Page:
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HAY GUIZ CAKMAN IS GONNA POST SOME ESSAYS
Part Two: This One is Actually Sorta Good
Hello thar again. I like this essay better. I fit more humor into in it. Our prompt for this one was to write a non-fiction, minimum of two and a half paged essay that involved an experience we had with "cars." Here's what I came up with:
Stupidity and Cakman: An Essay On Cars
Regularly, for the past few months, it has been my job in the family to pick up Ryan, my younger brother, from John Jay when he finishes school. Our school district recently disbanded the late bus program for the sole purpose of annoying me, so I must now pick Ryan up whenever he finishes fillying about, doing whatever he does after class.
On the day of which I write, I recall that I had been in a particularly heated discussion online with AHR a dear female friend of mine. We had been having a Nerd-rage debate over which Internet Critic we personally found to be more humorous, with her arguing for The Nostalgia Critic, and me, The Angry Video Game Nerd. When I received the phone call from Ryan, it was just when our argument had hit its fever pitch.
As usual, Ryan was done with school, and ready to be picked up. Apparently, as Ryan told me, his squeaky teenage voice amassed with all the world-weary hatred and angst a 15 year-old middle-class white kid could muster, I was late for picking him up, and he had gone home with his friend instead, and, as such, I was now responsible for retrieving him from his friend’s house. I grudgingly agreed, and hung up the phone.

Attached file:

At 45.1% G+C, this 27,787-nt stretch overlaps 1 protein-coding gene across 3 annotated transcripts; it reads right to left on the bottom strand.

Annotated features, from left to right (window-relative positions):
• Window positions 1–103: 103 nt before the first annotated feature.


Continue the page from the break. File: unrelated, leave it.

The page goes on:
I share the story of my talking with AHR only to help portray my mindset at the time. As I had been forced to depart just as our debate had hit its zenith, I was still quite frustrated, not having fully gotten my stupid, pointless point out. I only had time to send AHR a brief “brb ryan.” Message, before running out to the car my parents allow me to use: a 2004 Chevy Venture. With a quick turn of the key, I was on my way to failure.
I found the house without too much trouble. This particular friend of Ryan’s was named Peter Carolini. He was in the same grade as Ryan, and they were good friends. I, however, have terrible facial recognition, and the only reason I remembered the location of the boy’s house was because of one of the boy’s noteworthy features: he only has one leg; a birth defect, I believe. But this sole memory of the gent was the only reason I was able to pick Ryan up in the first place.
After Ryan was buckled in and all, another spark of adrenaline shot through my circulatory system, along with a singular thought: If I could get home quickly, I could finish my debate with AHR. In fact, at this very notion, my mind became teeming with possibilities for possible debate points, or, at the very least, additional fallacies I could launch in the hopes that she wouldn’t notice.
Off of Peter’s road and onto Route 52 I turned. My brain was already tracing my path home in a crude version of a GPS. I’d drive down 52, turn onto Palin, turn onto 84, turn onto Creamery, turn onto Canterberry, turn into my driveway, and BAM: Defeat AHR in debate. My foot rested daintily on the gas pedal- even in dire circumstances (as this was, of course) I would not speed, especially not so close to a school. I know police officers practically troll those grounds in the hopes of picking off idiot students who think their convenience is more important than everyone else’s safety.